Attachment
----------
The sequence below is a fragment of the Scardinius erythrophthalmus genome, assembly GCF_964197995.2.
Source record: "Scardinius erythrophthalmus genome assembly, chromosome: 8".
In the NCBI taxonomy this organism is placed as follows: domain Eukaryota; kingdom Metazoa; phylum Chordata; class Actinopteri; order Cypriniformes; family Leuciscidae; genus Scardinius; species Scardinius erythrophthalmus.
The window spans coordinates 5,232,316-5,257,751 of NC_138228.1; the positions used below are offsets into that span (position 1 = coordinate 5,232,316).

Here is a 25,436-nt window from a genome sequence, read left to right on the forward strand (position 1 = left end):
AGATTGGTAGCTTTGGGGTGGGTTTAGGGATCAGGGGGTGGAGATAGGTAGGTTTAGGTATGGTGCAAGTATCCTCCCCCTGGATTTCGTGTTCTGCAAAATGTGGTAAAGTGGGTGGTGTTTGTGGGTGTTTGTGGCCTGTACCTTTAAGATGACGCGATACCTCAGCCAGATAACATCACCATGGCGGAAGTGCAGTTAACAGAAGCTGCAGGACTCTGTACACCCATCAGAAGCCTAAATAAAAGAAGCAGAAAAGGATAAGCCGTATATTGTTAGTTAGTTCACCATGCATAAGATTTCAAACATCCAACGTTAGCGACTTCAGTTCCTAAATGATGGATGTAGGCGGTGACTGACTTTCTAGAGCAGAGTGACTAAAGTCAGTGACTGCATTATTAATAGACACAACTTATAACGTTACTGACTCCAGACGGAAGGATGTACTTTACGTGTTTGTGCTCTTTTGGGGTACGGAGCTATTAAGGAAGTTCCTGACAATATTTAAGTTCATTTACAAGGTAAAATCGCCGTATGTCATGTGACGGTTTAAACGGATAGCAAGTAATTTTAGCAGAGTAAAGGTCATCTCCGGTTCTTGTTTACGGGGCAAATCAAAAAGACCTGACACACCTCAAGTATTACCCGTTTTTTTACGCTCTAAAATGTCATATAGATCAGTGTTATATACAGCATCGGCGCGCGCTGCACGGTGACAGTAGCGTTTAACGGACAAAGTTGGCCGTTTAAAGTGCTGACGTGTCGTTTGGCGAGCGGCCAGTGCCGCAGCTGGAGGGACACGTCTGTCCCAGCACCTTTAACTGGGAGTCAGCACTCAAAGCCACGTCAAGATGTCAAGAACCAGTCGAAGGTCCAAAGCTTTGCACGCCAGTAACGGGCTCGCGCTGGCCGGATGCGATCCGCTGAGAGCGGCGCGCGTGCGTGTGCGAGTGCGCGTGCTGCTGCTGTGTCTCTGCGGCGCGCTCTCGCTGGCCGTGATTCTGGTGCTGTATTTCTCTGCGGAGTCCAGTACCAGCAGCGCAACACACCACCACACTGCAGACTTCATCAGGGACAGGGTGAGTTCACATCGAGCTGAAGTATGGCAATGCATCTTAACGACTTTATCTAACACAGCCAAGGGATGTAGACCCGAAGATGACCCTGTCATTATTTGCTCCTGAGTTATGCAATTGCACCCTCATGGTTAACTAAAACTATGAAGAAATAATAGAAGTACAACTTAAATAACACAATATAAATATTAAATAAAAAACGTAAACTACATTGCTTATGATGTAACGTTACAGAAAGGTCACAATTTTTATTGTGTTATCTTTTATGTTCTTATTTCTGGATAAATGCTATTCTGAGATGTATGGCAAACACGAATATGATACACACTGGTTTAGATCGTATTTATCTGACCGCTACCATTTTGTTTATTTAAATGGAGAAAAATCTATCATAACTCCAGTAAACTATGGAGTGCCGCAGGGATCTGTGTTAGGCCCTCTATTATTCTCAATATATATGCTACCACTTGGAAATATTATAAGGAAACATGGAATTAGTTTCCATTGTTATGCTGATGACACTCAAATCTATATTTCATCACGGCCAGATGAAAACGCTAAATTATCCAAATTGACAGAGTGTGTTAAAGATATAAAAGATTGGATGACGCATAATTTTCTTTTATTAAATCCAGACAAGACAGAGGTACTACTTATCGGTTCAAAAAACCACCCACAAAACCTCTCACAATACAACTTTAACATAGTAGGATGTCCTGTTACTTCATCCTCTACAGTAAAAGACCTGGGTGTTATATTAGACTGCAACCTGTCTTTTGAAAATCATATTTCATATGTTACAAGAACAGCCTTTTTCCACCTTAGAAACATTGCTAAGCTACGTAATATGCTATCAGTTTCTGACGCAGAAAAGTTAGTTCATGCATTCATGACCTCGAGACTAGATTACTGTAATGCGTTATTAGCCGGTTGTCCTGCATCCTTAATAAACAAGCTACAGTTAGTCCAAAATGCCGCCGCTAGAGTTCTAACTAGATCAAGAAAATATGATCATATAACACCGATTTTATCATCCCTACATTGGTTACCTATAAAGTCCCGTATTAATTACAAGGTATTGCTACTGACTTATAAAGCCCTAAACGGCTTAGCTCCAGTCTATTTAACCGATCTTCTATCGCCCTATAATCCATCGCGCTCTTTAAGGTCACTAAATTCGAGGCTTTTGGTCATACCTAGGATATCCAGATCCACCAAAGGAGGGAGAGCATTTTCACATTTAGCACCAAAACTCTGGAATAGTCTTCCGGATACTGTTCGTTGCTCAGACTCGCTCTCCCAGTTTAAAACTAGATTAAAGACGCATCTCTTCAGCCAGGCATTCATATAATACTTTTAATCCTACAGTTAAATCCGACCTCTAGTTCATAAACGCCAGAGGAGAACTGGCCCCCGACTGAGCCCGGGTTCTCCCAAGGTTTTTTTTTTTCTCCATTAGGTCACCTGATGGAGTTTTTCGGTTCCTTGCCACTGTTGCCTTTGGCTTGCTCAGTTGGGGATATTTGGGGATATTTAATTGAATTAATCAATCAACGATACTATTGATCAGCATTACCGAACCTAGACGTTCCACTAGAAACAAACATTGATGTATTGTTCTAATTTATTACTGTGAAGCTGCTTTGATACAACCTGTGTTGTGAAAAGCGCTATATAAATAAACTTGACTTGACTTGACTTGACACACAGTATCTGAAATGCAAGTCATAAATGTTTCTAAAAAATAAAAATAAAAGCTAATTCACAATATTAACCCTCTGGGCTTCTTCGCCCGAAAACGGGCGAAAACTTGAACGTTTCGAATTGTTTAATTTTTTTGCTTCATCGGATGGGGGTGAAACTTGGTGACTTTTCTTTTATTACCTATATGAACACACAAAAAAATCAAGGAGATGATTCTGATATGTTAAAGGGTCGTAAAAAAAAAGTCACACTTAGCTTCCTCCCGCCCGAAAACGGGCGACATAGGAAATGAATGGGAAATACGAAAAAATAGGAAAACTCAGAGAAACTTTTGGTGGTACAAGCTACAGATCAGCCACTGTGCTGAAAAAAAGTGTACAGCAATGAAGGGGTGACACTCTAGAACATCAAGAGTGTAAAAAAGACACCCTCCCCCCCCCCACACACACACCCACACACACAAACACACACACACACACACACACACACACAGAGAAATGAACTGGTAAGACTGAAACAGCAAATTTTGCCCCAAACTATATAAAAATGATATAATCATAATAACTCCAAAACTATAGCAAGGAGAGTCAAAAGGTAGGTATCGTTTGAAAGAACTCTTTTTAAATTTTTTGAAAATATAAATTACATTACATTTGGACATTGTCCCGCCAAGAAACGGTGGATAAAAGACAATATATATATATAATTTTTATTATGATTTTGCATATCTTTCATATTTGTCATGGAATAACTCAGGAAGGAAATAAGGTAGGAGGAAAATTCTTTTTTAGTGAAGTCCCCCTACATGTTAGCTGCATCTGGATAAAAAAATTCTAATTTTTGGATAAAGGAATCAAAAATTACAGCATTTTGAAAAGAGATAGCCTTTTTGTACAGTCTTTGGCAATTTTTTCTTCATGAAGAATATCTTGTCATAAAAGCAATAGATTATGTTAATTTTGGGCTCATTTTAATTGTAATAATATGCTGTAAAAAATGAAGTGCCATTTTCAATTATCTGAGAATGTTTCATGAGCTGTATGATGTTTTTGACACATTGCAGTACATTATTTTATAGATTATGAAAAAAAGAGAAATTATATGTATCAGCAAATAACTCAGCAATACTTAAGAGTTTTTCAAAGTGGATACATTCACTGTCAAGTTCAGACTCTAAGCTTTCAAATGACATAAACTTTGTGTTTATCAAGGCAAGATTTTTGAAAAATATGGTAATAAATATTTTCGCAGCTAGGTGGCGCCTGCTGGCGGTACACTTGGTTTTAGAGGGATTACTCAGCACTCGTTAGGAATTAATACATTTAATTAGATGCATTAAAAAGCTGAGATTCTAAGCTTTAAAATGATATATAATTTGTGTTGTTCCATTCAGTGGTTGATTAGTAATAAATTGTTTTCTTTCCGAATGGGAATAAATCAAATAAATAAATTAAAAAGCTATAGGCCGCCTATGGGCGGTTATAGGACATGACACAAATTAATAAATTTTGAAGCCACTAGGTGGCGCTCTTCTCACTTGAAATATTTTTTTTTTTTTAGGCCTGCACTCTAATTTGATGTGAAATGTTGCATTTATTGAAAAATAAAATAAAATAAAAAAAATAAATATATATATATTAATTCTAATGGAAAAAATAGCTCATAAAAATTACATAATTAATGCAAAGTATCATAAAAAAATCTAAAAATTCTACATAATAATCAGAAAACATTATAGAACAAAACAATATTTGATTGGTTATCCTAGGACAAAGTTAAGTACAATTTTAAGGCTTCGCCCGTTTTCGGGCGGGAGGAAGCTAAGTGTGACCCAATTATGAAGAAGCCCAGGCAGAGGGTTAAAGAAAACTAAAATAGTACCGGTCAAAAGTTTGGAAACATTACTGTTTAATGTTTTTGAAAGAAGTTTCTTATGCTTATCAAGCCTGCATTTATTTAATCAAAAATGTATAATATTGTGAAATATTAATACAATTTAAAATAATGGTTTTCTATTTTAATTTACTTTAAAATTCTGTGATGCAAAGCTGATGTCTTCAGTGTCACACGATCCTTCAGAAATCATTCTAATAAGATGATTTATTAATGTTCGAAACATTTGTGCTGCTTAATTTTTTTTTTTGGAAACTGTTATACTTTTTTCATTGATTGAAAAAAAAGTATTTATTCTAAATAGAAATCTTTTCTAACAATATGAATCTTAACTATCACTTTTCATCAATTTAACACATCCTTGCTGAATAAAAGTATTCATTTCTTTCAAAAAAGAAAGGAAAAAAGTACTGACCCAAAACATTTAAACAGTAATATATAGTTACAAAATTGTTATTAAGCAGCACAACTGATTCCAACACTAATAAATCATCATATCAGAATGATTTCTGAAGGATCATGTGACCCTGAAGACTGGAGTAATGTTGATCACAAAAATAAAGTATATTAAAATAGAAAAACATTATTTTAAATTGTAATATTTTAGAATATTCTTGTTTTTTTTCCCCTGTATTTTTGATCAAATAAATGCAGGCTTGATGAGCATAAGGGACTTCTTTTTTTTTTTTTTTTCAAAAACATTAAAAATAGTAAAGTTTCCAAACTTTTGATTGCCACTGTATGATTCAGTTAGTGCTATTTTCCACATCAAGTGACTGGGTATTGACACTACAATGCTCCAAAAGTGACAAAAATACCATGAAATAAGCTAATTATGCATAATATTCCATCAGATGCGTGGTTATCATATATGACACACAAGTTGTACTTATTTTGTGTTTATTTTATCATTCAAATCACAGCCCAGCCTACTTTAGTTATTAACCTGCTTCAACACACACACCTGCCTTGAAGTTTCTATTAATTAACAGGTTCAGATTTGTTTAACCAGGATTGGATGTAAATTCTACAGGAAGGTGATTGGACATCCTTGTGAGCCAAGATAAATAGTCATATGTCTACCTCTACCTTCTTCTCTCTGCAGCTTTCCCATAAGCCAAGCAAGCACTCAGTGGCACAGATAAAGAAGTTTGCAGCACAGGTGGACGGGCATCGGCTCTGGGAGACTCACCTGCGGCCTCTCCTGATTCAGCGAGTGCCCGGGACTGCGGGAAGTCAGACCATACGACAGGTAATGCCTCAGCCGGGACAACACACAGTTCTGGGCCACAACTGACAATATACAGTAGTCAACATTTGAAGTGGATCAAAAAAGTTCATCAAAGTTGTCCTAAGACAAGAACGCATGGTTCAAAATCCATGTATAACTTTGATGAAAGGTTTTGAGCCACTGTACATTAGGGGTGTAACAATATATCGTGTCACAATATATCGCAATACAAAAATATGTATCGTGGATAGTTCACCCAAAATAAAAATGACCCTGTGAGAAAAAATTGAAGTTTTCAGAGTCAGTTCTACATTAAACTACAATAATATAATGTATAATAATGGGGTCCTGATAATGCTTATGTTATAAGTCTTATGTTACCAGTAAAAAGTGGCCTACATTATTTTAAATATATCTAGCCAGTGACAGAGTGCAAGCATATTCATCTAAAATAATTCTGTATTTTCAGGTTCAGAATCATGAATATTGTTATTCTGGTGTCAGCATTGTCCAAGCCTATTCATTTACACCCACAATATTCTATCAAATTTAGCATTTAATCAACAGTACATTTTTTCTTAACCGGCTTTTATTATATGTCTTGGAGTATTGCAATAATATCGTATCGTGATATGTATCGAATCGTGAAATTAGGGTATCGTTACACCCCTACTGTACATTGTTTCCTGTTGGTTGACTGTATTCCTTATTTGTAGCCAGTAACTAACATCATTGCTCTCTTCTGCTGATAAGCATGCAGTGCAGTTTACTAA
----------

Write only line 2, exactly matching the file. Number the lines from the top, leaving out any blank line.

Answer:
Source record: "Scardinius erythrophthalmus genome assembly, chromosome: 8".